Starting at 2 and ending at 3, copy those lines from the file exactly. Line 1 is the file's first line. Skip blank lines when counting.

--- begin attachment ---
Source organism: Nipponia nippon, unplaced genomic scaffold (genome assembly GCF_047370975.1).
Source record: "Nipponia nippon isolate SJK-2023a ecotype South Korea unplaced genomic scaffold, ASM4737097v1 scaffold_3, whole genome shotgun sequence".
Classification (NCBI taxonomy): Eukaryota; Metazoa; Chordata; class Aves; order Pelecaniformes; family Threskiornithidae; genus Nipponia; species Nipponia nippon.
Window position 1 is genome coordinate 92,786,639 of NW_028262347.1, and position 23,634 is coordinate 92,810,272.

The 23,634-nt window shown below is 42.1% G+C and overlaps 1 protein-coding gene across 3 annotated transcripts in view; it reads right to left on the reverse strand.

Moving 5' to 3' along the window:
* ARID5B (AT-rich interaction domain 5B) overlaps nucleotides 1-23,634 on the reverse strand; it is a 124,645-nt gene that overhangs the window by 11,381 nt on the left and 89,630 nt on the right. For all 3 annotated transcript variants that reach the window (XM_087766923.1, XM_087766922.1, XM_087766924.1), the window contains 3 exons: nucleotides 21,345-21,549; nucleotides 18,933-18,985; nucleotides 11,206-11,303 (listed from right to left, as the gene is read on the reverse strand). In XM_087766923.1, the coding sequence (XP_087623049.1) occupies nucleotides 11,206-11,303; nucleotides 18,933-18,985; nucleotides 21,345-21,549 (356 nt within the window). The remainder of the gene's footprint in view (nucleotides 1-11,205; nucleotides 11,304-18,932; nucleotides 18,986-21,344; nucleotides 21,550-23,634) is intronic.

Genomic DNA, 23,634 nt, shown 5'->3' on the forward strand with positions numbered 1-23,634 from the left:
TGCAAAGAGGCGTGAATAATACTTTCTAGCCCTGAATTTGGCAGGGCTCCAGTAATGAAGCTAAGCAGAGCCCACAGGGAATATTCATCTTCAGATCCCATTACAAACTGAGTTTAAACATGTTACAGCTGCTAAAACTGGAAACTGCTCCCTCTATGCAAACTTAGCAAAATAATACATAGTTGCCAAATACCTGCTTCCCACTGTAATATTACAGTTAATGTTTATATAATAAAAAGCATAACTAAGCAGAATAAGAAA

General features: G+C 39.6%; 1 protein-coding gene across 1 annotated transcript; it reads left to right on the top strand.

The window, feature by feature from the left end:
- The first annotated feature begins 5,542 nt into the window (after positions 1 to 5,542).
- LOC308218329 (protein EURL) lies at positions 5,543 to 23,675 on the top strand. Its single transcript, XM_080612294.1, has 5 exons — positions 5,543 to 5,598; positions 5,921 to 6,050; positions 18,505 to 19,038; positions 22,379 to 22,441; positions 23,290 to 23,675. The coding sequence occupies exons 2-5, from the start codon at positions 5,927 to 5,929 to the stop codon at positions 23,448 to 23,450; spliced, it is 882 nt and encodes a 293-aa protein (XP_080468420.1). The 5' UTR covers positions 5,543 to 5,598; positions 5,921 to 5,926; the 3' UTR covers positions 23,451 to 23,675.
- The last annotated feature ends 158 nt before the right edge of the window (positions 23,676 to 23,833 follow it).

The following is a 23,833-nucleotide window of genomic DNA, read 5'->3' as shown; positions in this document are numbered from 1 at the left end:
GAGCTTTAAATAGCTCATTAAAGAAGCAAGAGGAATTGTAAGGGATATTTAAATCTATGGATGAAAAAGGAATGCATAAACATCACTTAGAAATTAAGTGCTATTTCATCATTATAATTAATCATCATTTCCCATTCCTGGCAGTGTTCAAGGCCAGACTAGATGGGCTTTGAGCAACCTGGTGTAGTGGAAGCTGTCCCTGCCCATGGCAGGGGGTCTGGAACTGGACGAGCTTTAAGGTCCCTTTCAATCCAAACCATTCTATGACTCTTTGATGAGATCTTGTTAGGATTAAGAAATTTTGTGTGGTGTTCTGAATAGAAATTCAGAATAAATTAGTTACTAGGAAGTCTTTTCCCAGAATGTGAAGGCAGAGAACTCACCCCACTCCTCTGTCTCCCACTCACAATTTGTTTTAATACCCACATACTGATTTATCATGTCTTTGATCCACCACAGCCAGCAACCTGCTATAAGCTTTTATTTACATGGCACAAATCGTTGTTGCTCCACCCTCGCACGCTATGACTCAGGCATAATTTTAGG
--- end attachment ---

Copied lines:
Source record: "Nipponia nippon isolate SJK-2023a ecotype South Korea unplaced genomic scaffold, ASM4737097v1 scaffold_3, whole genome shotgun sequence".
Classification (NCBI taxonomy): Eukaryota; Metazoa; Chordata; class Aves; order Pelecaniformes; family Threskiornithidae; genus Nipponia; species Nipponia nippon.